How diverse is Canadian politics?

Much has been written about Canada’s diversity, but is that diversity reflected in our elected institutions? Our new dataset suggests not really. I worked with Marc André Bodet, Melanee Thomas, and Anna Johnson to create the first publicly available district-level dataset that tracks candidate gender, race, Indigenous background, age and occupation for federal elections from 2008-2019. It includes information on more than 4,500 candidates who ran for the major federal parties, and also has variables on incumbency, electoral outcome, and district competitiveness.

The dataset can be downloaded and used to answer a variety of questions about diversity in Canadian politics. It can also be combined with other datasets to understand the relationship between diversity, media coverage, political donations, and representation.

Overview of the DatasetDownload the Data from Dataverse
Citation

Anna Elizabeth Johnson; Erin Tolley; Melanee Thomas; Marc A. Bodet, 2021, “Dataset on the Demographics of Canadian Federal Election Candidates (2008-2019)”, https://doi.org/10.7910/DVN/MI5XQ6, Harvard Dataverse, V1, UNF:6:l3XZtRo/Ob017+yomN//hw== [fileUNF]


Ethnicity and political donations

Despite increased attention to ethnic differences in political behavior, there is little research on ethnic minorities as political donors and almost none outside the United States.

We draw on an administrative dataset of contributions to candidates, which we augment with donors’ ethnicity. Focusing on the 2015 Canadian election, we find ethnic minorities are generally less likely to donate than other Canadians, but South Asian Canadians donate at astonishingly high rates. Contrary to previous research, there are only modest differences in the size of donations across ethnic groups.

Linking donation data to candidate characteristics and census data reveals substantial co-ethnic affinity effects among Chinese and South Asian Canadians. Even in the absence of co-ethnic candidates, however, South Asians donate at a substantial rate. The proportion of donations to out-of-district and weaker candidates is also quite high, which could signal symbolic considerations are especially important to ethnic minority donors. The substantial heterogeneity between ethnic groups and the different effects on rates versus size of donations add important nuance to our knowledge of ethnicity and political behaviour.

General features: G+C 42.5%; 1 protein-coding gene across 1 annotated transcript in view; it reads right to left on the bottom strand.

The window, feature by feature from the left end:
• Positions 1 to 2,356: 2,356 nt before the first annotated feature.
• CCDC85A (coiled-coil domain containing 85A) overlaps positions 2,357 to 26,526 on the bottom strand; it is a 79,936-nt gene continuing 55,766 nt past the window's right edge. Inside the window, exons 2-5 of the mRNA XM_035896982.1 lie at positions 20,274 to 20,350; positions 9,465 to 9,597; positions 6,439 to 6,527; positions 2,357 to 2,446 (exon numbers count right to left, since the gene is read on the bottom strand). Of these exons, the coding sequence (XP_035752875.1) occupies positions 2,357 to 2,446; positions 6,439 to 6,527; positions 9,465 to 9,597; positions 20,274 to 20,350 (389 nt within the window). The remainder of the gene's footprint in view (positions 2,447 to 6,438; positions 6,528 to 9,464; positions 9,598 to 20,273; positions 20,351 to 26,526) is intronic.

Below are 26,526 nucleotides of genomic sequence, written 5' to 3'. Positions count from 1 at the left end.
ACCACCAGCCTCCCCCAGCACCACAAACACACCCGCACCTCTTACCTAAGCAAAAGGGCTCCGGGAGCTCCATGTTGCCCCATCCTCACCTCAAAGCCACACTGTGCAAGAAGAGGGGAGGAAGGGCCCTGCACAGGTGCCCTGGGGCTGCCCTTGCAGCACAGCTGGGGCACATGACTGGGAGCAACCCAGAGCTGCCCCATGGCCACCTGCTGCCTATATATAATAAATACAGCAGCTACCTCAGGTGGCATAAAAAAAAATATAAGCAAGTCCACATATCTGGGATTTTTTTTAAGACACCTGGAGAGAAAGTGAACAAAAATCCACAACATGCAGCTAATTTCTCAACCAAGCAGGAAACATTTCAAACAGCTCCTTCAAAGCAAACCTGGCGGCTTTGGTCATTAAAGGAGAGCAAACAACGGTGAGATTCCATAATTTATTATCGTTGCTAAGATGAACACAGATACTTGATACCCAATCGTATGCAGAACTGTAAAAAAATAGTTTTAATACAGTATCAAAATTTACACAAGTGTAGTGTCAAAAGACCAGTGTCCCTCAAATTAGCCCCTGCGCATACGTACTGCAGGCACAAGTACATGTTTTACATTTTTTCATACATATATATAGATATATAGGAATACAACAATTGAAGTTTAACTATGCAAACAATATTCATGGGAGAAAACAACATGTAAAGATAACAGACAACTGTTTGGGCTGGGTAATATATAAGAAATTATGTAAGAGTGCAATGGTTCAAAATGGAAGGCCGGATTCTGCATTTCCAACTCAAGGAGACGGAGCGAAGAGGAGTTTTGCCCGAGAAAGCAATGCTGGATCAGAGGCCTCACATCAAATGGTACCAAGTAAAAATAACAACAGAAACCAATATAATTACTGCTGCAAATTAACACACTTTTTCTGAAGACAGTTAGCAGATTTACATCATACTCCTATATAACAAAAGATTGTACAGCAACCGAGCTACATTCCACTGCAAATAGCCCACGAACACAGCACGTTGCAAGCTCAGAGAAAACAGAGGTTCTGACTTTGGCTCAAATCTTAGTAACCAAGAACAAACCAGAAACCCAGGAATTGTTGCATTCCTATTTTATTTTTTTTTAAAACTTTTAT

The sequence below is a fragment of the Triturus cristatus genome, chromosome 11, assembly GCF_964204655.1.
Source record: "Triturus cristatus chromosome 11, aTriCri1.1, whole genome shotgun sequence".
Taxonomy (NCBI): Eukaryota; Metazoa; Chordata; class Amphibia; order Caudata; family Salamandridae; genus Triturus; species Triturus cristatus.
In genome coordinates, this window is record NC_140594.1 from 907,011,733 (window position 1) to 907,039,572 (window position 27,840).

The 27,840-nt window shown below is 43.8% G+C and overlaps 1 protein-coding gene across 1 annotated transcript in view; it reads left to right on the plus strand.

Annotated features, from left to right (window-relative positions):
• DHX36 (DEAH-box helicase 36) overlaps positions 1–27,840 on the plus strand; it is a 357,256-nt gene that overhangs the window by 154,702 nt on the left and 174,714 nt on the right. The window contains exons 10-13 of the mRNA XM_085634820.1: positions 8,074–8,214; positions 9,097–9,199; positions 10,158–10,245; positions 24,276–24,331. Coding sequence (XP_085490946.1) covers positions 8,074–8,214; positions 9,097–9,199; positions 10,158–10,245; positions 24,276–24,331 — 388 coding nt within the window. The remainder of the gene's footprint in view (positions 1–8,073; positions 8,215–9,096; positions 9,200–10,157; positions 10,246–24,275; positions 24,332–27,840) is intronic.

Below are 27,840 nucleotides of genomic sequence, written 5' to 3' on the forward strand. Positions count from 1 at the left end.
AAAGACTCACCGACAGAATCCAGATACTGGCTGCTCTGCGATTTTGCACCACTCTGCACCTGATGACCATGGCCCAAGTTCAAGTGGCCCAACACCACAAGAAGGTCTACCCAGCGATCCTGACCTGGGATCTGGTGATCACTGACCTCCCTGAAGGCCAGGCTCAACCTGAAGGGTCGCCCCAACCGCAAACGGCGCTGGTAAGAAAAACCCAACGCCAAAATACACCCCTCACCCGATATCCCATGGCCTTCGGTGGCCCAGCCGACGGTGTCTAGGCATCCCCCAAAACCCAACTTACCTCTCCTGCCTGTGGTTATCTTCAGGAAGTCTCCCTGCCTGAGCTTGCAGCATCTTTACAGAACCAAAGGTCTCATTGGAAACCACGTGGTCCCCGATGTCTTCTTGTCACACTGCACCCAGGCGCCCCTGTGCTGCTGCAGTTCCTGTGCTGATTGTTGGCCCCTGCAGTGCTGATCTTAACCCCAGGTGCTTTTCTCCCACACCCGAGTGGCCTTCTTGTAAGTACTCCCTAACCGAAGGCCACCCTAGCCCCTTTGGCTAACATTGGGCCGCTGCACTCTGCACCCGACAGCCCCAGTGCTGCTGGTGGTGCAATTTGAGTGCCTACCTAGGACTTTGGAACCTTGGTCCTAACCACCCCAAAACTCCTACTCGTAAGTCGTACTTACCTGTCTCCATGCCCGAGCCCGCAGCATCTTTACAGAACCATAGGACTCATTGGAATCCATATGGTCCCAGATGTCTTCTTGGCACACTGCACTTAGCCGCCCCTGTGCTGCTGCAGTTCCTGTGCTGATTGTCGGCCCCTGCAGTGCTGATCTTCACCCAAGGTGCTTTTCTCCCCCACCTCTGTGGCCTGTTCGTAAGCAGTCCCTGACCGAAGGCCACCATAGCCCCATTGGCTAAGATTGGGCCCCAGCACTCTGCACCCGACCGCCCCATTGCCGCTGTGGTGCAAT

View this Preprint
Citation

Randy Besco & Erin Tolley (2020) Ethnic group differences in donations to electoral candidates, Journal of Ethnic and Migration Studies,DOI: 10.1080/1369183X.2020.1804339


Race and candidate recruitment

There is growing attention to the descriptive representation of racialized minorities in politics. However, because of a systematic lack of data on nomination contestants’ racial backgrounds, most research looks at outcomes on election day, thus ignoring the crucial stages that help to shape minority candidate emergence.

Using a unique data set on nomination contestants and local party presidents in a recent Canadian election, this study demonstrates that while district diversity is one determinant of minority candidate emergence, the presence of a racialized local party president is also substantively important. In other words, if you’re a prospective candidate, who you know matters. The findings show that racialized party gatekeepers play a key role in the emergence of minority candidates, and these networks matter most in the districts with lower levels of racial diversity. The findings further suggest the general pattern of left-center parties facilitating minority candidate emergence may not apply in the Canadian context.

View this Preprint
Citation

Tolley, Erin. 2019. Who You Know: Local Party Presidents and Minority Candidate Emergence. Electoral Studies 58: 70-79. https://doi.org/10.1016/j.electstud.2019.02.007